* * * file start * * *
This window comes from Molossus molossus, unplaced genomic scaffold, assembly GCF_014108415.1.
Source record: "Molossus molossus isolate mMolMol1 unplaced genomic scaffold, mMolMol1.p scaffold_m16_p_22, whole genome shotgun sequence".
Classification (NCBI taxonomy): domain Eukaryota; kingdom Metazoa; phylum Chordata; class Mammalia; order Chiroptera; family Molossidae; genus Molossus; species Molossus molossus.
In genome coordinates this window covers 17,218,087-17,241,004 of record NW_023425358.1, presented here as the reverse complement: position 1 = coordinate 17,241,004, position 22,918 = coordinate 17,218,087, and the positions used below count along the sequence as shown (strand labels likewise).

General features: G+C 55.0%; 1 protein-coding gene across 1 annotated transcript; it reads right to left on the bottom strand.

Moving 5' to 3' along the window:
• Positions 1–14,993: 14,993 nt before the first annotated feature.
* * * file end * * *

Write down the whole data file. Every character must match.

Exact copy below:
This window comes from Molossus molossus, unplaced genomic scaffold, assembly GCF_014108415.1.
Source record: "Molossus molossus isolate mMolMol1 unplaced genomic scaffold, mMolMol1.p scaffold_m16_p_22, whole genome shotgun sequence".
Classification (NCBI taxonomy): domain Eukaryota; kingdom Metazoa; phylum Chordata; class Mammalia; order Chiroptera; family Molossidae; genus Molossus; species Molossus molossus.
In genome coordinates this window covers 17,218,087-17,241,004 of record NW_023425358.1, presented here as the reverse complement: position 1 = coordinate 17,241,004, position 22,918 = coordinate 17,218,087, and the positions used below count along the sequence as shown (strand labels likewise).

General features: G+C 55.0%; 1 protein-coding gene across 1 annotated transcript; it reads right to left on the bottom strand.

Moving 5' to 3' along the window:
• Positions 1–14,993: 14,993 nt before the first annotated feature.